Amyotrophic lateral sclerosis and frontotemporal dementia are two completely different diseases, but apparently they have a common molecular basis. Two proteins land in the wrong place and accumulate as droplets that do not dissolve but rather solidify and become insoluble deposits.
Dr. Dorothee Dormann from the Biomedical Center at the Ludwig Maximilians University in Munich received the Paul Ehrlich and Ludwig Darmstaedter Prize for Young Researchers 2019 on March 14 in the Paulskirche in Frankfurt. The biochemist won this award for her groundbreaking work on the pathogenesis of amyotrophic lateral sclerosis (ALS) and frontotemporal dementia (FTD). In ALS, motor neurons die off, so that muscles progressively weaken and ultimately paralysis of the respiratory musculature occurs. In FTD, the nerve cells in the frontal and temporal lobe die off, which results in a massive personality change. “Dorothee Dormann has shown that these two completely distinct diseases have striking similarities in their pathogenesis,” wrote the Scientific Council in substantiating its decision. “Of crucial importance were patients whose illness arose from genetic causes. The investigation of these genetic mutations helped Dormann elucidate aspects of the pathogenesis and identify possible molecular targets for therapy,” the Scientific Council wrote. The Paul Ehrlich and Ludwig Darmstaedter Prize for Young Researchers has been awarded since 2006 in recognition of outstanding achievements in biomedical research. The prize was presented by Professor Thomas Boehm, Director at the Max Planck Institute of Immunobiology and Epigenetics in Freiburg and Chairman of the Scientific Council.
ALS and FTD are complex diseases that have fatal consequences. Dormann early on took an interest in the typical deposits found in the brains of patients with these diseases. The deposits contain two proteins with the cryptic names FUS and TDP-43; both are normally active in the cell nucleus, where they help transcribe the genetic information correctly. Dormann showed that FUS is locked out of the nucleus in ALS and FTD, however for different reasons. In ALS patients, the FUS protein is not properly transported into the nucleus due to a genetic mutation and a defective molecular zip code. A cellular transporter then no longer recognizes that FUS belongs into the cell nucleus. In FTD patients, special chemical modifications on the FUS protein, so-called methyl groups, are lost. The transporter then holds onto the FUS protein too tightly and fails to import it into the nucleus in the proper manner. Ultimately, FUS accumulates in the cytoplasm and accumulates in special structures, known as stress granules, as soon as the cell is exposed to a stressful situation.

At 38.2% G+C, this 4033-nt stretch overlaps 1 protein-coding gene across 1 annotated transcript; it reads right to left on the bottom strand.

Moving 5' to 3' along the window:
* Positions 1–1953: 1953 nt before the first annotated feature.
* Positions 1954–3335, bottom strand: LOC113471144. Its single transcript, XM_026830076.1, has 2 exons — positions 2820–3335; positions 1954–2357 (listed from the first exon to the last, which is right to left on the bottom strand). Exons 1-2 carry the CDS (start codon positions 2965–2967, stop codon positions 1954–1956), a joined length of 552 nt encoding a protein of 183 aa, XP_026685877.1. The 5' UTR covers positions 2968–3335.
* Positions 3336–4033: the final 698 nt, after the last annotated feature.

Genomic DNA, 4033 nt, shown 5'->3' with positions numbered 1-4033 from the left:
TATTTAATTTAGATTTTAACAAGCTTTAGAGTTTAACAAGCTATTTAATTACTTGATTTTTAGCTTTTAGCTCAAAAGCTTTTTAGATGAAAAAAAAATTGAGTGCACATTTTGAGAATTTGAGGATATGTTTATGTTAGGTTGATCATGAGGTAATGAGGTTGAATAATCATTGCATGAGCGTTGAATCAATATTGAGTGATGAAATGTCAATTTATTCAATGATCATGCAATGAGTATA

Inside stress granules, the FUS protein forms distinct droplets – like oil in water. Dormann has shown that these droplets of FUS protein do not dissolve in patients with ALS and FTD, but rather gradually solidify and eventually become insoluble deposits. The prize-winner studies the molecular details underlying this process in order to find a way of preventing it. She is also investigating whether similar mechanisms are at work in other neurodegenerative diseases such as Alzheimer’s dementia or Parkinson’s disease. Disturbances of transport into the nucleus and the subsequent formation of droplets in stress granules might well be common pathological mechanisms and therefore form the basis of a general approach to treat neurodegenerative diseases.
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Short biography of Dr. Dorothee Dormann / Dorothee Dormann (42) studied biochemistry in Tübingen and at the University of North Carolina at Chapel Hill and completed her doctorate at the Rockefeller University in New York. She moved to the Ludwig Maximilians University (LMU) Munich as a postdoc in 2007 and has led an Emmy Noether Research Group at LMU’s Biomedical Center since 2014. She has been involved in coordinating the DFG Priority Program “Molecular mechanisms of functional phase separation” since 2018. Dorothee Dormann has already won several prizes, including the Heinz Maier-Leibnitz Prize of the German Research Foundation (DFG), which is regarded as one of the most prestigious awards for young scientists in Germany. In 2014, the business magazine “Capital” selected Dormann among the “top 40 under the age of 40” in its category “Young Elite”.
The Paul Ehrlich Foundation / The Paul Ehrlich Foundation is a legally dependent foundation which is managed in a fiduciary capacity by the Association of Friends and Sponsors of the Goethe University, Frankfurt. The Honorary Chairman of the Foundation, which was established by Hedwig Ehrlich in 1929, is Professor Dr. Peter Strohschneider, president of the German Research Foundation, who also appoints the elected members of the Scientific Council and the Board of Trustees. The Chairman of the Scientific Council is Professor Thomas Boehm, Managing Director at the Max Planck Institute of Immunobiology and Epigenetics in Freiburg, the Chair of the Board of Trustees is Professor Dr. Jochen Maas, Head of Research and Development and Member of the Management Board, Sanofi-Aventis Deutschland GmbH. Professor Wilhelm Bender, in his function as Chair of the Association of Friends and Sponsors of the Goethe University, is Member of the Scientific Council. The President of the Goethe University is at the same time a member of the Board of Trustees.